When plants are burned or decay, carbon is released, combining with oxygen to become CO2. But when the same plants are heated in a kiln without oxygen, a process called pyrolysis, about half of that carbon turns into charcoal, a substance so inert it takes hundreds of years to revert to CO2.
Pyrolysis can be performed on an industrial level—a Wisconsin-based company called best Energies sells a device that processes about two tons of wood or other biomass (including turkey waste) an hour—or on a small scale anywhere on earth. The resulting “agrichar” or “biochar” makes a great soil amendment, which means fewer greenhouse-
enhancing fertilizers, and more crops that can be turned into more biochar…It’s the most virtuous of circles.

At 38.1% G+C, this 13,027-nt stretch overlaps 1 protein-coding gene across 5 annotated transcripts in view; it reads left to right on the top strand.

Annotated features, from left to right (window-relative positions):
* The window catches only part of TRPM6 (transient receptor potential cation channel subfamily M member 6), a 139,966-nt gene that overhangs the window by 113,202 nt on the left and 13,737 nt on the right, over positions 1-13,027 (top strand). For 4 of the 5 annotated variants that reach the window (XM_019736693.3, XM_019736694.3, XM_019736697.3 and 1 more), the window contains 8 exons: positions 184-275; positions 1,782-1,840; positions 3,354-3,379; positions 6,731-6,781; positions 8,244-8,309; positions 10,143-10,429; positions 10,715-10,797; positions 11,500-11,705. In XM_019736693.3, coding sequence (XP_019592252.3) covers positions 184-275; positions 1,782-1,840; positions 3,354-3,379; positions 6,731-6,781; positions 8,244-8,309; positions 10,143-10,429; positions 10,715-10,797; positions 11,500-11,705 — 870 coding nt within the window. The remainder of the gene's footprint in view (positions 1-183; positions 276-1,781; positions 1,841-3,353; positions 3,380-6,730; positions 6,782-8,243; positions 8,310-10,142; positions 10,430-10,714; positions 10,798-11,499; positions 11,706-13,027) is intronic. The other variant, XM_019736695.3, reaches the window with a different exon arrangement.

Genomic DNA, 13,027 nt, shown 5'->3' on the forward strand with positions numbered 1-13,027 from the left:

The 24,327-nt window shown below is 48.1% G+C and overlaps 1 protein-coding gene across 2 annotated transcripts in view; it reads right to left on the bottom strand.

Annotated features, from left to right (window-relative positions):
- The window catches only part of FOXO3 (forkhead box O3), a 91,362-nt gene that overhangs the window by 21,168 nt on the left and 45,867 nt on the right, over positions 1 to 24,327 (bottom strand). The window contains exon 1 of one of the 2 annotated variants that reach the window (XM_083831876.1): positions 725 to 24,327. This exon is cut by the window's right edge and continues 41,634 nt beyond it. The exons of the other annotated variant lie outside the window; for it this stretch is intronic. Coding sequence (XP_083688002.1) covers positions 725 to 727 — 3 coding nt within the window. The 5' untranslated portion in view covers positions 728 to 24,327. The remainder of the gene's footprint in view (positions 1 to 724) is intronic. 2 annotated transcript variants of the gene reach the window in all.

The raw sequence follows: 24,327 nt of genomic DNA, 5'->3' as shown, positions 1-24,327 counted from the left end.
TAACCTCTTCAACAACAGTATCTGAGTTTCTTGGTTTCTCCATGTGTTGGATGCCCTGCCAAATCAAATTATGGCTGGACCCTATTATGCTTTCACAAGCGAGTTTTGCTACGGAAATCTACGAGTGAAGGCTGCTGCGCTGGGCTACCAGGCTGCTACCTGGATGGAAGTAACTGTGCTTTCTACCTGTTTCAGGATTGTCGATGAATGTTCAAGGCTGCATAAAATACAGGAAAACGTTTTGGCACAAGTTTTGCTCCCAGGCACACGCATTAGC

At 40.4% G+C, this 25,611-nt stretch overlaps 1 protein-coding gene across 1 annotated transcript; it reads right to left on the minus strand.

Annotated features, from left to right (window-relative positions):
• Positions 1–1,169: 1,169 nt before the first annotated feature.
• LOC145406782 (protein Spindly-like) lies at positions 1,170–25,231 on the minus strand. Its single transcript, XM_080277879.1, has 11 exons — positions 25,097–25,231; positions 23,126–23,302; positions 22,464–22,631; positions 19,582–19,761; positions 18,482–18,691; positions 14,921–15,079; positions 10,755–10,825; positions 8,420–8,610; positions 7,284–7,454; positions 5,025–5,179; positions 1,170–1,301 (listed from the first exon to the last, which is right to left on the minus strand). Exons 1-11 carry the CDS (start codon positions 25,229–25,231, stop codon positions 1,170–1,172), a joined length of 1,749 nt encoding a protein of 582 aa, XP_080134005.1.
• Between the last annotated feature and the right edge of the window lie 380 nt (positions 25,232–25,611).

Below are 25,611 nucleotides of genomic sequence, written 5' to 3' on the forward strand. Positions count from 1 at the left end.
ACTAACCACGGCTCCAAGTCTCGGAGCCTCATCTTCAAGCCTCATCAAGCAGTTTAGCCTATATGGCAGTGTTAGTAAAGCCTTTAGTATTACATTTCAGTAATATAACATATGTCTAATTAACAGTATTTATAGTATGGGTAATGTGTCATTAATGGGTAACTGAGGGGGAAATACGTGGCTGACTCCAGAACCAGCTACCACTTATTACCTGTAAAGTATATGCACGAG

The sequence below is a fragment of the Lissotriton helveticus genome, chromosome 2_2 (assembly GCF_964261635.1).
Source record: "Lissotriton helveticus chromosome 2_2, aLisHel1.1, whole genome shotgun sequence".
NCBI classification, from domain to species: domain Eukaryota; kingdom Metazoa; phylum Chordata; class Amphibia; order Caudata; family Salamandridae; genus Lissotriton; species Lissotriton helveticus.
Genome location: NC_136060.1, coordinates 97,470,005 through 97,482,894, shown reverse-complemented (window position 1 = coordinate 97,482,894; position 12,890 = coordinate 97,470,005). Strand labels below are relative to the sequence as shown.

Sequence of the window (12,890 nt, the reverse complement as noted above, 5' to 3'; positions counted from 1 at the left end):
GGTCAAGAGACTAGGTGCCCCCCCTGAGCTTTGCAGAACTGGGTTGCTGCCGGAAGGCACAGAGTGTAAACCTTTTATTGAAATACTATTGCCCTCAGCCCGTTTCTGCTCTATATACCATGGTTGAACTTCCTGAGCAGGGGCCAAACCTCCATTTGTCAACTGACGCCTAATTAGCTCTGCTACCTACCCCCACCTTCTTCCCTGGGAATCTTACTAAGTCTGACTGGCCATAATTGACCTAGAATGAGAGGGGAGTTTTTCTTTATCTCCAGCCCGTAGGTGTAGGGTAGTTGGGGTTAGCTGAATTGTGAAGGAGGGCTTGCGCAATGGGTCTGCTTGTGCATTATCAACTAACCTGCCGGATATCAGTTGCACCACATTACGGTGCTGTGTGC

Added bonus: Pyrolysis produces a gas that can be burned to produce more energy than the pyrolysis itself requires—energy that beats wind or solar in that it’s actually carbon negative. Cornell University’s Johannes Lehmann, a leading expert on the subject, believes the US could convert huge amounts of logging and agricultural leftovers into biochar, and even grow crops just for that purpose. Pyrolysis, he estimates, could eventually offset nearly a third of America’s CO2 emissions.